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Iraqi Council OKs War Crimes Tribunal

Iraqi Council OKs War Crimes Tribunal

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BAGHDAD, Iraq (AP) -- Iraq's interim government voted Tuesday to establish a war crimes tribunal to prosecute top members of Saddam Hussein's regime, two people who attended the meeting said.

The tribunal will be formally established on Wednesday, when the U.S. administrator for Iraq, L. Paul Bremer, temporarily cedes legislative authority to the Iraqi Governing Council so that it can create the court.

One council member, Younadem Kana, told The Associated Press that the court's proceedings would be open to the Iraqi public -- and possibly broadcast on television. The vote to approve the tribunal was confirmed by a second person at the meeting who refused to be identified.

Kana said the first suspects brought to trial for crimes against humanity would be from among the former regime members on the U.S. military's list of 55 most-wanted Iraqis.

That group would include several former top officials in coalition custody, such as former foreign minister Tariq Aziz; former vice president Taha Yassin Ramadan; and Ali Hassan al-Majid, known as "Chemical Ali" for his role in chemical attacks on Kurds in the 1980s.

In the unlikely event that Saddam is captured alive, he presumably would be tried by the special tribunal as well.

The U.S.-led occupation force has pledged to cooperate with the tribunal and hand over detainees for trial, Kana said.

In all, hundreds of Saddam aides could face judges on charges of genocide, war crimes and crimes against humanity, relating to mass killings of Iraqi Kurds and Shiite Muslims as well as Kuwaitis and Iranians, Kana said. Saddam invaded Kuwait in 1990 and fought a protracted war with Iran in the 1980s.

Coalition spokesman Charles Heatly said Bremer would delegate the authority to establish the court to the council, which he handed picked in July.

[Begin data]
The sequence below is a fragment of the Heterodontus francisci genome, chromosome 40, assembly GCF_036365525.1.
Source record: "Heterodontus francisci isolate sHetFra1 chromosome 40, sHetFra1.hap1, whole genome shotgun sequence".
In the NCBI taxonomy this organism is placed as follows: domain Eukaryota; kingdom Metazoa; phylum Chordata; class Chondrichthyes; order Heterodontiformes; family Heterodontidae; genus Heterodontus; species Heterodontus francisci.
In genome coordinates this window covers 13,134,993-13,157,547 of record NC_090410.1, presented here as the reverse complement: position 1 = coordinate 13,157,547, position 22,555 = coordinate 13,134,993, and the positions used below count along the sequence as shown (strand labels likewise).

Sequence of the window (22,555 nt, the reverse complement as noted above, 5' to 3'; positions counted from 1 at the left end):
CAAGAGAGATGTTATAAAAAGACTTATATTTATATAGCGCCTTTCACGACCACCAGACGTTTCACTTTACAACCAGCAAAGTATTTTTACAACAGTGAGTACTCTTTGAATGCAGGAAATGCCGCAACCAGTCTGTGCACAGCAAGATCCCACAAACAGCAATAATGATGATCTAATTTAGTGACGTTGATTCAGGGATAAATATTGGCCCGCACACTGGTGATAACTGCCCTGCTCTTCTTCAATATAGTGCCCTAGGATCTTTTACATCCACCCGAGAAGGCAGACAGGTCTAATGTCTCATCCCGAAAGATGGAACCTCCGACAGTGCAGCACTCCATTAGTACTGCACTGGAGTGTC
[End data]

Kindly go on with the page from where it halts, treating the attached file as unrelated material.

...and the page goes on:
The law calls for Iraqi judges to hear cases presented by Iraqi lawyers, with international experts serving as advisers.

That would be starkly different from U.N.-sponsored tribunals set up to handle war criminals in the former Yugoslavia and in Rwanda. In those cases, international judges and lawyers have argued and decided cases.

It remained unclear whether the law included the death penalty, although Kana said most council members agreed it should -- "like in Texas." The state of Texas, from which President Bush hails and where he served as governor, uses the death penalty.

Human rights groups -- as well as some coalition members including Britain -- have been wary of supporting a tribunal that uses the death penalty.

Also, some human rights groups say Iraq's U.S. occupiers had too much say in creating the tribunal, and that Iraqi judges and prosecutors may not have enough experience to engage in such complex cases.

American legal advisers coached the Governing Council lawyers in drafting the tribunal law, which is similar to proposals made in Washington in April.

Kana said the decision to ratify the law was the council's alone.

Before the council's decision, Entifadh Qanbar, spokesman for Governing Council member Ahmad Chalabi, said the details of the court remained to be worked out.

He said he envisioned 10 courthouses, each with five judges and five prosecutors, along with a nine-judge appeals court. Qanbar said public defenders would be made available to suspects who couldn't afford attorneys.

The law "shows the new face of a democratic Iraq in which all rights of all Iraqis are respected and protected," Qanbar said.

(Copyright 2003 by The Associated Press. All Rights Reserved.)

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